LENZERHEIDE, Switzerland—With two tough distance races out of the way, the U.S. sprint team is looking forward to a competition they haven’t seen since the very first race of the World Cup season: a classic sprint.
The sprinters did not go into the Tour de Ski planning to finish it, but skipping a stage means dropping out of the Tour altogether. So to get to Tuesday’s sprint in Oberstdorf, Germany, they had to compete in the 15/30 k classic mass starts here on Saturday, then the 5/10 k skate pursuits on Sunday.
Not that they saw it as too much of a problem to do some distance racing.
“I love racing right now,” Ida Sargent said after the pursuit. “The great thing about the Tour de Ski is that it’s racing every day. If you have a day that’s not so good, you get to do it again the next day – not waiting a week or more, like normal. After the 15 k yesterday I went to bed excited to race again.”
Sophie Caldwell had the best result in the opening sprint of the Tour de Ski, a skate competition where she finished fourth. Teammates Sargent, Andy Newell, and Simi Hamilton also qualified for the quarterfinals, while Sadie Bjornsen and Jessie Diggins went to the semifinals.
Newell, who finished 19th in the skate sprint, has already been visualizing Oberstdorf, where he has made three sprint semifinals in the past, including a fourth-place World Cup finish in 2006.
“I’ve been looking forward to that race for a while,” Newell said on Sunday. “I really like that course and I know if I am feeling at the top of my game, I can be on the podium in Oberstdorf. I’m just happy to have had made it to that race, you know? I made it through today and my body actually felt better today than yesterday, so I’m happy with that. I’m tired but not blown out at all.”
Hamilton agreed that he was looking forward to the competition, saying that Oberstdorf is “a short course which definitely suits me well.”
With a number of sprinters already dropping out of the Tour de Ski after the first stage, there’s also some opportunity for a top finish.
“Everyone’s going to be tired and that’s kind of funny on sprint day, because you now try to feel so quick and explosive and fast,” Newell laughed.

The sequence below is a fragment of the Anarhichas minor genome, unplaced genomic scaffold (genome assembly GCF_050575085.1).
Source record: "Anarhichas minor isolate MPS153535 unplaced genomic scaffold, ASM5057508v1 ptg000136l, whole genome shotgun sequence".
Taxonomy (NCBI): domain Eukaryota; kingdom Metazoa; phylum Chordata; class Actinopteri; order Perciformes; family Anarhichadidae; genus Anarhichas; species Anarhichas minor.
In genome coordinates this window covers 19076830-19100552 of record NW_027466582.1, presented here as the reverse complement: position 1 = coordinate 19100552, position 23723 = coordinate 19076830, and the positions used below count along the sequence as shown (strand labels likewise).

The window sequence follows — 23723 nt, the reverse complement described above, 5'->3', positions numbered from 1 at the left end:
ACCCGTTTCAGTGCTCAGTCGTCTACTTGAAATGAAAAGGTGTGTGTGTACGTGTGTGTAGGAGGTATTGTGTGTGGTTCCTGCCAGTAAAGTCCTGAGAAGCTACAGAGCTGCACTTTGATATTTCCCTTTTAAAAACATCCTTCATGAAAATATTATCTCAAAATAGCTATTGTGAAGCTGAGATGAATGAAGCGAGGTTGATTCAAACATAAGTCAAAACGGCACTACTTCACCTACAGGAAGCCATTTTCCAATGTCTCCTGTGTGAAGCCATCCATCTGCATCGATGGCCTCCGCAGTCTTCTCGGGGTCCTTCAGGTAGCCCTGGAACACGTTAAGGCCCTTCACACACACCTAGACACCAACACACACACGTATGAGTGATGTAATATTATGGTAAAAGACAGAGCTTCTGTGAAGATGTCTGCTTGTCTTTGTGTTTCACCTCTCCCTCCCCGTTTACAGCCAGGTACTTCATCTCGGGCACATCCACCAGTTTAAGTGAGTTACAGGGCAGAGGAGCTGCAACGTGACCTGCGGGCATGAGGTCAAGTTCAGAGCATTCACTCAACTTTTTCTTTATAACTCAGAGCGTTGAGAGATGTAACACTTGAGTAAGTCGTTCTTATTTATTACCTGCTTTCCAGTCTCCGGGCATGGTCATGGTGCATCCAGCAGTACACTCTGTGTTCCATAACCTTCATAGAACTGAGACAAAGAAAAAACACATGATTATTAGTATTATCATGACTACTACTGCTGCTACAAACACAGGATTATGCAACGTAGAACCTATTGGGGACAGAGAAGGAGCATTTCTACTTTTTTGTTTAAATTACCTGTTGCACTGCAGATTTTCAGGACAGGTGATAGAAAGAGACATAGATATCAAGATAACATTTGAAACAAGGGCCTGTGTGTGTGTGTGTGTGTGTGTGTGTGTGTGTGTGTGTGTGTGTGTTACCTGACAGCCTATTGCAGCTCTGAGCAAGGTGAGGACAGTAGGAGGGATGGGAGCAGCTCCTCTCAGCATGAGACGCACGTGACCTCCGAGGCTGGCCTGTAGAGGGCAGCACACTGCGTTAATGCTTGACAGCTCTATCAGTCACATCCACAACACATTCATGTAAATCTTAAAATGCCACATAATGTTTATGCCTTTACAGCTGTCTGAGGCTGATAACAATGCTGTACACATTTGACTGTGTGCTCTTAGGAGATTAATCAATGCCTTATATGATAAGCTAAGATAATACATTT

But at the same time, some distance skiers sprint better and better as Tours go on, so a field full of tired sprinters doesn’t make the win any easier.
“I definitely think there will be some tired people there, but people look at it as more opportunity to score some bonus [seconds],” Hamilton said. “You have to be 100% engaged and you can’t really go into the heats and take for granted that all the sprinters are a little tired. You still have to treat it like every other sprint World Cup where you have to lay down as fast as you can in the qualifier and then ski smart in the heats. Should be fun.”
Despite fatigue, the team will be training “like usual” on Monday in preparation for the Oberstdorf competition.
“We’ll be out there doing some speeds and testing skis and stuff,” Newell said. “We won’t take the day off.”
And at the moment, Newell is planning to do one more distance race after the sprint – the 15 k classic, also in Oberstdorf. Then he’s planning to end his Tour, although how his body feels after the sprint could change the balance in either direction.
After all, the U.S. men’s team is looking for one more man besides Noah Hoffman and Erik Bjornsen to score World Cup points (for a top-30 finish) in a distance race so that they can increase their start quota from three to four.
Could that one guy be Newell or Hamilton?
“I hope so!” Hamilton said. “Last year I scored some distance points in the prologue, so generally the short skate races present the best opportunity for me. I may race in Toblach on Friday, so we’ll see it will depend on how I’m feeling. We’ll look at the schedule this year and hopefully be able to jump in some more distance races, especially some shorter skate races. I know that I’m fit and strong and healthy, but obviously the sprinting comes first.”
-Jason Albert contributed reporting.
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Chelsea Little is FasterSkier's Editor-At-Large. A former racer at Ford Sayre, Dartmouth College and the Craftsbury Green Racing Project, she is a PhD candidate in aquatic ecology in the @Altermatt_lab at Eawag, the Swiss Federal Institute of Aquatic Science and Technology in Zurich, Switzerland. You can follow her on twitter @ChelskiLittle.